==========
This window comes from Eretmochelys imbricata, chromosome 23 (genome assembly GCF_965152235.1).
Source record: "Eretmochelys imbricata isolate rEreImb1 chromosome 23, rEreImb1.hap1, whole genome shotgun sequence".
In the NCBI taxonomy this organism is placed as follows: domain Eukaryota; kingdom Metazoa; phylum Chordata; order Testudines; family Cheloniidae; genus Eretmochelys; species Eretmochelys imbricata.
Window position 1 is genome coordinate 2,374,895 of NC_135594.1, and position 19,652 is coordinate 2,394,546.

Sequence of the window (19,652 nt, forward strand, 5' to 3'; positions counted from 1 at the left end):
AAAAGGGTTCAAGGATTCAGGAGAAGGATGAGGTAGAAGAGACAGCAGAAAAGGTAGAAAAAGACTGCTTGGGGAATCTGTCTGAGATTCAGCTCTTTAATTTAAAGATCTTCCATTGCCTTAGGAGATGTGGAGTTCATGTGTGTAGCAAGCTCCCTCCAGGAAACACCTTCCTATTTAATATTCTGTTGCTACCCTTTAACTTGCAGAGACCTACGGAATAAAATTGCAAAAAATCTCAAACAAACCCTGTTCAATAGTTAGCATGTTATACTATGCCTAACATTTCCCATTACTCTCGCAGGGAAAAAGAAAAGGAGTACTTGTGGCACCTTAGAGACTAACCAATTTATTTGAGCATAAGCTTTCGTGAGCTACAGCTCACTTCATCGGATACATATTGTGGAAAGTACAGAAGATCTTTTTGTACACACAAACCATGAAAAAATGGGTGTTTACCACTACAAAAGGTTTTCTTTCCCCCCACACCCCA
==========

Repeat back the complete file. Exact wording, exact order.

This window comes from Eretmochelys imbricata, chromosome 23 (genome assembly GCF_965152235.1).
Source record: "Eretmochelys imbricata isolate rEreImb1 chromosome 23, rEreImb1.hap1, whole genome shotgun sequence".
In the NCBI taxonomy this organism is placed as follows: domain Eukaryota; kingdom Metazoa; phylum Chordata; order Testudines; family Cheloniidae; genus Eretmochelys; species Eretmochelys imbricata.
Window position 1 is genome coordinate 2,374,895 of NC_135594.1, and position 19,652 is coordinate 2,394,546.

Sequence of the window (19,652 nt, forward strand, 5' to 3'; positions counted from 1 at the left end):
AAAAGGGTTCAAGGATTCAGGAGAAGGATGAGGTAGAAGAGACAGCAGAAAAGGTAGAAAAAGACTGCTTGGGGAATCTGTCTGAGATTCAGCTCTTTAATTTAAAGATCTTCCATTGCCTTAGGAGATGTGGAGTTCATGTGTGTAGCAAGCTCCCTCCAGGAAACACCTTCCTATTTAATATTCTGTTGCTACCCTTTAACTTGCAGAGACCTACGGAATAAAATTGCAAAAAATCTCAAACAAACCCTGTTCAATAGTTAGCATGTTATACTATGCCTAACATTTCCCATTACTCTCGCAGGGAAAAAGAAAAGGAGTACTTGTGGCACCTTAGAGACTAACCAATTTATTTGAGCATAAGCTTTCGTGAGCTACAGCTCACTTCATCGGATACATATTGTGGAAAGTACAGAAGATCTTTTTGTACACACAAACCATGAAAAAATGGGTGTTTACCACTACAAAAGGTTTTCTTTCCCCCCACACCCCA